For athletes accused of using performance enhancing drugs, we’ve seen the list of don’ts in action. They’re repeated over and over again with denials, accusations, shifting of the blame, finger pointing (literally and figuratively), shouting and adamant insistence of innocence that, by and large, turn out to be lies.
Maybe it’s time for some new tactics and advice that, naturally, no one will listen to.
Short and sweet
Did your English teacher ever use this phrase when teaching writing? Did you listen? Probably not. There’s a perception that the longer the response, the more complete it is and with that, the believability rises.
It doesn’t. The more you say, the more traps you set for yourself and the larger number of statements can be fact-checked.
Ryan Braun is the latest example of an accused PED user who’s either the unluckiest guy in baseball or is consorting with the wrong people who keep getting him into trouble. When his name came up in connection with Anthony Bosch’s Miami clinic, he released a written statement that was quoted by the New York Times in this piece. A clip relevant to Braun is below:
Braun issued his own denial on Tuesday night, saying in a written statement that during the course of preparing for the appeal of his positive test last year, “my attorneys, who were previously familiar with Tony Bosch, used him as a consultant.” He said Bosch answered questions for his lawyers about testosterone levels and the possibilities of tampering with urine samples.
“There was a dispute over compensation for Bosch’s work, which is why my lawyer and I are listed under ‘moneys owed’ and not on any other list,” Braun said. “I have nothing to hide and have never had any other relationship with Bosch. I will fully cooperate with any inquiry into this matter.”
Braun has a lot to say when he’s accused. When he tested positive for elevated levels of testosterone in 2011, Braun wasn’t proven “innocent.” He got off on technicality due to the supposedly fractured chain of custody for his urine sample and because the since-fired MLB arbitrator ruled in his favor. Then he held a press conference doubling down on the outrage.
Now his name came up again.
I don’t know what he did or didn’t do, but I do know he needs to refer to his attorneys when something like this crops up and stop yapping so much. The longer the explanation; the more extensive the litany of excuses; the greater number of people you reference as having done X, Y, and Z, the guiltier you probably are.
The more you whine the worse you sound
See Lance Armstrong’s decades of denial and how ridiculous his head shaking, shrugging, feigned disbelief that anyone dare mention him as a PED case and how foolish he looks now to understand why moaning and groaning at the injustice is a waste of time and energy—especially if you’re guilty.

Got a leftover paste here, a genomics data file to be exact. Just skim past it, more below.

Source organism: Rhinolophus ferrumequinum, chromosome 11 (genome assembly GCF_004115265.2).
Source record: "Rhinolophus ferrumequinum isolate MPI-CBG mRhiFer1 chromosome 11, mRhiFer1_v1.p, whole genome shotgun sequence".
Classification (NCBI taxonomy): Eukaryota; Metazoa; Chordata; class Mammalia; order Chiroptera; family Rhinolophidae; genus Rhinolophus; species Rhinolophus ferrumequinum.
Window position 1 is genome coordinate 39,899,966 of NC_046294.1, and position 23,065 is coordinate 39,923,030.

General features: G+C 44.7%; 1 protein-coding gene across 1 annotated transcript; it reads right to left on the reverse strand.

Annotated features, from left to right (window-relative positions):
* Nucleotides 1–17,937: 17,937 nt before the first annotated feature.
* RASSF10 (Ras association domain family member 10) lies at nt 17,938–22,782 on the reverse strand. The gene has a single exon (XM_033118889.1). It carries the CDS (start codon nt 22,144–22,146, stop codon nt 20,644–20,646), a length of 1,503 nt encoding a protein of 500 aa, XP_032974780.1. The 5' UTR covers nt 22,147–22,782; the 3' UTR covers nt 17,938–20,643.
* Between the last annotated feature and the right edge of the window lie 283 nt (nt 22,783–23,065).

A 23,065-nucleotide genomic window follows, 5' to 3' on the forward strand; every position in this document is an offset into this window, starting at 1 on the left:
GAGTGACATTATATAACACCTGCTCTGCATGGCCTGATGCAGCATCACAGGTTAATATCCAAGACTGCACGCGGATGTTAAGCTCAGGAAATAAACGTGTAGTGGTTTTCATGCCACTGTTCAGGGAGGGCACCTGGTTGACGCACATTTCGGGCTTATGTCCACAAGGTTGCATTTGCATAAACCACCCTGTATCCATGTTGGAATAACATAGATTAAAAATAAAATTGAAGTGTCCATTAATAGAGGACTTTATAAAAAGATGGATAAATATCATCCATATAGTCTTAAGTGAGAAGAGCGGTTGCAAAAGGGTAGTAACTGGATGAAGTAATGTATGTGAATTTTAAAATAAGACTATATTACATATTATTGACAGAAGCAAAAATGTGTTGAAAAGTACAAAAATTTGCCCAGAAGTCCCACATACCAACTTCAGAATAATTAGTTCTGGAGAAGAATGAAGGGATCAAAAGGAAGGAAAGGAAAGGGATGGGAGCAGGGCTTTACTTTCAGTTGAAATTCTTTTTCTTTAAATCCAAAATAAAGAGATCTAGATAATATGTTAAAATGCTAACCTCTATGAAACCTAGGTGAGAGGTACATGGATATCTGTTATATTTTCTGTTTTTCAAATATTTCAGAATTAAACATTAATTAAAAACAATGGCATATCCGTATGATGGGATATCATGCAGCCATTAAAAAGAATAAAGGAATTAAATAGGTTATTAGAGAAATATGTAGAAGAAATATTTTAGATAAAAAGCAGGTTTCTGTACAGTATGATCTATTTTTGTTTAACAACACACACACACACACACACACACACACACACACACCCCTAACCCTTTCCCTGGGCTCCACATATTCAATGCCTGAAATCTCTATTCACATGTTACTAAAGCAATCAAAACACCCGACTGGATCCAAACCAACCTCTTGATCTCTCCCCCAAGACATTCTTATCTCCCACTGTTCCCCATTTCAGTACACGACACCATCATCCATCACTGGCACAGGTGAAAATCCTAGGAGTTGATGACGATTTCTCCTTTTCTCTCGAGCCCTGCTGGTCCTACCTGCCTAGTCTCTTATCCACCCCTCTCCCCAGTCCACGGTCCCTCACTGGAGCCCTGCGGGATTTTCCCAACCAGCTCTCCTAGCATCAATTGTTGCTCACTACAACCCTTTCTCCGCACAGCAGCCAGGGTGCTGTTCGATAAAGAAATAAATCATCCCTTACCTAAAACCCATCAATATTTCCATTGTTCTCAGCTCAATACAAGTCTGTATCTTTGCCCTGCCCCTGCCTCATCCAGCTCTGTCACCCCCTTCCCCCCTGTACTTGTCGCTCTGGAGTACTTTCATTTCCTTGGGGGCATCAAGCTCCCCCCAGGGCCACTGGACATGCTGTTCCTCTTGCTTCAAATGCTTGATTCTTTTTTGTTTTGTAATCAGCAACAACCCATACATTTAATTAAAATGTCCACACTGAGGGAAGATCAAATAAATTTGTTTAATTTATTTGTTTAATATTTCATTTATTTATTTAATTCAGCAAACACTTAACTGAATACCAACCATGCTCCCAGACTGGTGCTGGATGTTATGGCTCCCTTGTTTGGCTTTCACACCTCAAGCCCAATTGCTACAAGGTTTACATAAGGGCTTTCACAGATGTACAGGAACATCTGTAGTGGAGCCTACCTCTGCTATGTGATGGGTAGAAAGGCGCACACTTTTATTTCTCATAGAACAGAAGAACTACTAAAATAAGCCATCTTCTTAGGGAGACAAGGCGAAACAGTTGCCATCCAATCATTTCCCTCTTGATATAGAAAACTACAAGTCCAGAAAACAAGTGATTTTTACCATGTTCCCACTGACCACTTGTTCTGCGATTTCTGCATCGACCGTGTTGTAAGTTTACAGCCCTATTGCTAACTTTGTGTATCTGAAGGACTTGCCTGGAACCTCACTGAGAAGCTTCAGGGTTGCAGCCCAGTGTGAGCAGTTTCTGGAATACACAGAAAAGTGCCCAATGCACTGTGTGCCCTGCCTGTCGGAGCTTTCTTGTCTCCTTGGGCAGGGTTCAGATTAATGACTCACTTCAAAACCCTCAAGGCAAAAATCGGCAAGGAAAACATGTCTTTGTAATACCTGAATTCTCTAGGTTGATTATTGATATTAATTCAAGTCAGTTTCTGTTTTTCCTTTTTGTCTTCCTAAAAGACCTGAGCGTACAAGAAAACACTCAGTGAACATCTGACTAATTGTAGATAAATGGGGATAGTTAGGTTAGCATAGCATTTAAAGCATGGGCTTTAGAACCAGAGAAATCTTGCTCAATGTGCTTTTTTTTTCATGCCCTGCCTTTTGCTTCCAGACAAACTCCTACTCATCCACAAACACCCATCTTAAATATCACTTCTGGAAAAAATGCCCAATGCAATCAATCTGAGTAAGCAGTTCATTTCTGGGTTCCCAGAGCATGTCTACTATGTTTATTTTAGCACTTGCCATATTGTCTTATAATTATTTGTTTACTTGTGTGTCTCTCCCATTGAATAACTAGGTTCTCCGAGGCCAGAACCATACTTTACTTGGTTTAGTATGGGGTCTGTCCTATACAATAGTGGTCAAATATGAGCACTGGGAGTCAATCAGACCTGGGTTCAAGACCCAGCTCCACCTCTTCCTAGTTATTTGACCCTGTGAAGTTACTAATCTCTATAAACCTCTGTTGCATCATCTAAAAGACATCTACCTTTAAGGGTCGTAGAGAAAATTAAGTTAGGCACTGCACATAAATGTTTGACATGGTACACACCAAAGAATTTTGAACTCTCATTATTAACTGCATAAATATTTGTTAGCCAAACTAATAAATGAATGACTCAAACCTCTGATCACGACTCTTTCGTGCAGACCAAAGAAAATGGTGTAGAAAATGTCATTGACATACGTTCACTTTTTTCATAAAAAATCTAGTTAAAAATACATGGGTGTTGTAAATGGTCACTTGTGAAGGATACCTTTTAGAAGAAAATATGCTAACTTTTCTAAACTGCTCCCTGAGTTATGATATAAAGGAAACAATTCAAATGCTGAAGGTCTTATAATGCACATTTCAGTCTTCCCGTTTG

Armstrong, Rafael Palmeiro, Roger Clemens, Mark McGwire, Barry Bonds and Alex Rodriguez have all provided flimsy excuses of one degree or another. All got caught. All continued to lie. Palmeiro was the previously alluded to finger-pointer. It still stuns me that people believed that these individuals were clean. Looking at the bulked up bodies and numbers and realizing that there are certain things that the human body simply cannot do naturally is the first signal that something was amiss. But when a person has been catered to for his entire life because of his athletic prowess, his “heroism,” his skills, and winked and nodded at by his bosses, what’s he supposed to do? He’ll lie, make a mess and wait for someone else to clean it up because that’s what’s gone on from the day they were discovered as “different” than the other kids.
If there’s a quirk of statistical performance, you’re going to get accused
The case study of a player whose recent performance was called into question not as an accusation but as a legitimate curiosity as to how it was happening was Raul Ibanez in 2009 during his MVP-caliber first half with the Phillies. Ibanez was enraged that he was mentioned as a possible PED user, but he wasn’t accused. It was reasonable to wonder to how Ibanez could suddenly develop into an upper echelon star at age 37. He never tested positive and his performance took a nosedive after the first half with the Phillies.
Did the National League spent the first four months of the season figuring out his weaknesses and challenging him? Did they latch onto his holes until he became the same good but not great player he always was? Or did he stop using something for fear of getting busted? He never got caught so his record is clean, but given the era and the numbers, was it a wrong to ask? Fellow players think the same things if another player who’d never exhibited certain attributes for his entire career is suddenly hitting 400 ft. home runs with an alarming and unbelievable frequency. Many times they’re right.
Lawyering up doesn’t make one guilty
There’s a common belief that asking for an attorney or referring all questions to legal representation and refusing to comment is a tacit admission of guilt. That’s a myth. If an individual is innocent, there’s no reason to talk and say things that might be perceived as incriminating. If an individual is guilty, the worst thing he can do is what Braun did and yap, yap, yap as if he’s trying to convince everyone that in spite of the frosting dripping down his shirt, he didn’t eat the cake.
Perhaps it quiets the storm down to a certain extent when publicly pronouncing oneself innocent and playing stupid, but if there’s proof of guilt, it’s going to come out eventually and not only will the player be branded a cheat, but he’ll be a liar as well.
“Not me” didn’t work for Jeffy and it won’t work for you
This speaks for itself.
Two words are the simplest and “not me” ain’t them. They’re easy to remember but difficult to follow. Even so, players would be wise to heed them:
It’s for your own good.